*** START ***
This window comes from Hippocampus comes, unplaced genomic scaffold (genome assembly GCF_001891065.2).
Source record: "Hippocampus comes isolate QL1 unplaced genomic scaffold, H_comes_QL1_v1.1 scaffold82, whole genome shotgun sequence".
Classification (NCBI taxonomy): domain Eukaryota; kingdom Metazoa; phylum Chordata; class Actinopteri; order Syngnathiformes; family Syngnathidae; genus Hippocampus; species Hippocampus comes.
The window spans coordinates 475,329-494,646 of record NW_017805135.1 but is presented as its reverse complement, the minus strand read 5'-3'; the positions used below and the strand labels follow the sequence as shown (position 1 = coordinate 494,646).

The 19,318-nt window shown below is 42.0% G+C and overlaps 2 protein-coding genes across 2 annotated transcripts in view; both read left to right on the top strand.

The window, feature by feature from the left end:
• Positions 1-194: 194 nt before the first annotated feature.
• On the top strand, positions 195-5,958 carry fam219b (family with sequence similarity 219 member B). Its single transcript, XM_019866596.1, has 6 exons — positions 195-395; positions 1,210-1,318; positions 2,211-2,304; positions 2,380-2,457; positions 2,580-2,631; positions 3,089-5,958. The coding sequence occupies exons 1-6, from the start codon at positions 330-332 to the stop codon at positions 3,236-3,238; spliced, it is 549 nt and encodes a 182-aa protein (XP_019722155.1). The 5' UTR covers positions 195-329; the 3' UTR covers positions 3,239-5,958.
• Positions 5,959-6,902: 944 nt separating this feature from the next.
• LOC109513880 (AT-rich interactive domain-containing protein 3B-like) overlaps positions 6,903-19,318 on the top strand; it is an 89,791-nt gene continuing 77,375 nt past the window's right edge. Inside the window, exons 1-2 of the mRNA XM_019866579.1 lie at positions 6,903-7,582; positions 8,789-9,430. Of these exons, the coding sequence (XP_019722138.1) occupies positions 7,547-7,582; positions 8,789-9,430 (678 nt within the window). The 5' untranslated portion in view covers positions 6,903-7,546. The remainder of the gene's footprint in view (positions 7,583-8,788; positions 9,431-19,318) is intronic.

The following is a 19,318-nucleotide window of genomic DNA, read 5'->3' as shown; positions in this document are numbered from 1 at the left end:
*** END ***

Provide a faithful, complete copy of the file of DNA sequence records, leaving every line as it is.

This window comes from Hippocampus comes, unplaced genomic scaffold (genome assembly GCF_001891065.2).
Source record: "Hippocampus comes isolate QL1 unplaced genomic scaffold, H_comes_QL1_v1.1 scaffold82, whole genome shotgun sequence".
Classification (NCBI taxonomy): domain Eukaryota; kingdom Metazoa; phylum Chordata; class Actinopteri; order Syngnathiformes; family Syngnathidae; genus Hippocampus; species Hippocampus comes.
The window spans coordinates 475,329-494,646 of record NW_017805135.1 but is presented as its reverse complement, the minus strand read 5'-3'; the positions used below and the strand labels follow the sequence as shown (position 1 = coordinate 494,646).

The 19,318-nt window shown below is 42.0% G+C and overlaps 2 protein-coding genes across 2 annotated transcripts in view; both read left to right on the top strand.

The window, feature by feature from the left end:
• Positions 1-194: 194 nt before the first annotated feature.
• On the top strand, positions 195-5,958 carry fam219b (family with sequence similarity 219 member B). Its single transcript, XM_019866596.1, has 6 exons — positions 195-395; positions 1,210-1,318; positions 2,211-2,304; positions 2,380-2,457; positions 2,580-2,631; positions 3,089-5,958. The coding sequence occupies exons 1-6, from the start codon at positions 330-332 to the stop codon at positions 3,236-3,238; spliced, it is 549 nt and encodes a 182-aa protein (XP_019722155.1). The 5' UTR covers positions 195-329; the 3' UTR covers positions 3,239-5,958.
• Positions 5,959-6,902: 944 nt separating this feature from the next.
• LOC109513880 (AT-rich interactive domain-containing protein 3B-like) overlaps positions 6,903-19,318 on the top strand; it is an 89,791-nt gene continuing 77,375 nt past the window's right edge. Inside the window, exons 1-2 of the mRNA XM_019866579.1 lie at positions 6,903-7,582; positions 8,789-9,430. Of these exons, the coding sequence (XP_019722138.1) occupies positions 7,547-7,582; positions 8,789-9,430 (678 nt within the window). The 5' untranslated portion in view covers positions 6,903-7,546. The remainder of the gene's footprint in view (positions 7,583-8,788; positions 9,431-19,318) is intronic.

The following is a 19,318-nucleotide window of genomic DNA, read 5'->3' as shown; positions in this document are numbered from 1 at the left end: